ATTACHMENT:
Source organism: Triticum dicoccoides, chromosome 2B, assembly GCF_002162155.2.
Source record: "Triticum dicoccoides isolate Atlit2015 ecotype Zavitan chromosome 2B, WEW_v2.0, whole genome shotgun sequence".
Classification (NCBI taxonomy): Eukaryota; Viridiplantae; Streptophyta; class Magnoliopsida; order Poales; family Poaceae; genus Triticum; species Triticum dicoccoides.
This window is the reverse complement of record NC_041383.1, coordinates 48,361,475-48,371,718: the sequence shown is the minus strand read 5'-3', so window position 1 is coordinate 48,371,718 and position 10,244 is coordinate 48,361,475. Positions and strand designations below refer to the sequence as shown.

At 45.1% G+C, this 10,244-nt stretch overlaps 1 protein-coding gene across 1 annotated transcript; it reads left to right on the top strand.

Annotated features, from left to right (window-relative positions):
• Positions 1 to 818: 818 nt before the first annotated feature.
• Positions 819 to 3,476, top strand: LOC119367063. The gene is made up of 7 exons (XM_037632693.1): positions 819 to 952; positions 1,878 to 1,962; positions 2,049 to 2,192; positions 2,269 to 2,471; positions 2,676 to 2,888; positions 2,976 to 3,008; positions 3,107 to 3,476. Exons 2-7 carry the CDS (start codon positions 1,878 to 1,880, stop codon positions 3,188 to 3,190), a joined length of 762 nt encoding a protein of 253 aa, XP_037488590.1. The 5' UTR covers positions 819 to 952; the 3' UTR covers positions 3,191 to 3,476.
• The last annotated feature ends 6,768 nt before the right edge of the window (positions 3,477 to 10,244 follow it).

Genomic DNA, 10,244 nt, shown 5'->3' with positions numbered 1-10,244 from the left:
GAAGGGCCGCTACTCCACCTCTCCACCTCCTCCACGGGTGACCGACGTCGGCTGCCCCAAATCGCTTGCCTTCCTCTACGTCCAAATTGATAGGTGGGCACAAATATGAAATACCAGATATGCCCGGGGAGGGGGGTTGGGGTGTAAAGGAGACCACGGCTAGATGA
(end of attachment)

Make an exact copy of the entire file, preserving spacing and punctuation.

Source organism: Triticum dicoccoides, chromosome 2B, assembly GCF_002162155.2.
Source record: "Triticum dicoccoides isolate Atlit2015 ecotype Zavitan chromosome 2B, WEW_v2.0, whole genome shotgun sequence".
Classification (NCBI taxonomy): Eukaryota; Viridiplantae; Streptophyta; class Magnoliopsida; order Poales; family Poaceae; genus Triticum; species Triticum dicoccoides.
This window is the reverse complement of record NC_041383.1, coordinates 48,361,475-48,371,718: the sequence shown is the minus strand read 5'-3', so window position 1 is coordinate 48,371,718 and position 10,244 is coordinate 48,361,475. Positions and strand designations below refer to the sequence as shown.

At 45.1% G+C, this 10,244-nt stretch overlaps 1 protein-coding gene across 1 annotated transcript; it reads left to right on the top strand.

Annotated features, from left to right (window-relative positions):
• Positions 1 to 818: 818 nt before the first annotated feature.
• Positions 819 to 3,476, top strand: LOC119367063. The gene is made up of 7 exons (XM_037632693.1): positions 819 to 952; positions 1,878 to 1,962; positions 2,049 to 2,192; positions 2,269 to 2,471; positions 2,676 to 2,888; positions 2,976 to 3,008; positions 3,107 to 3,476. Exons 2-7 carry the CDS (start codon positions 1,878 to 1,880, stop codon positions 3,188 to 3,190), a joined length of 762 nt encoding a protein of 253 aa, XP_037488590.1. The 5' UTR covers positions 819 to 952; the 3' UTR covers positions 3,191 to 3,476.
• The last annotated feature ends 6,768 nt before the right edge of the window (positions 3,477 to 10,244 follow it).

Genomic DNA, 10,244 nt, shown 5'->3' with positions numbered 1-10,244 from the left:
GAAGGGCCGCTACTCCACCTCTCCACCTCCTCCACGGGTGACCGACGTCGGCTGCCCCAAATCGCTTGCCTTCCTCTACGTCCAAATTGATAGGTGGGCACAAATATGAAATACCAGATATGCCCGGGGAGGGGGGTTGGGGTGTAAAGGAGACCACGGCTAGATGA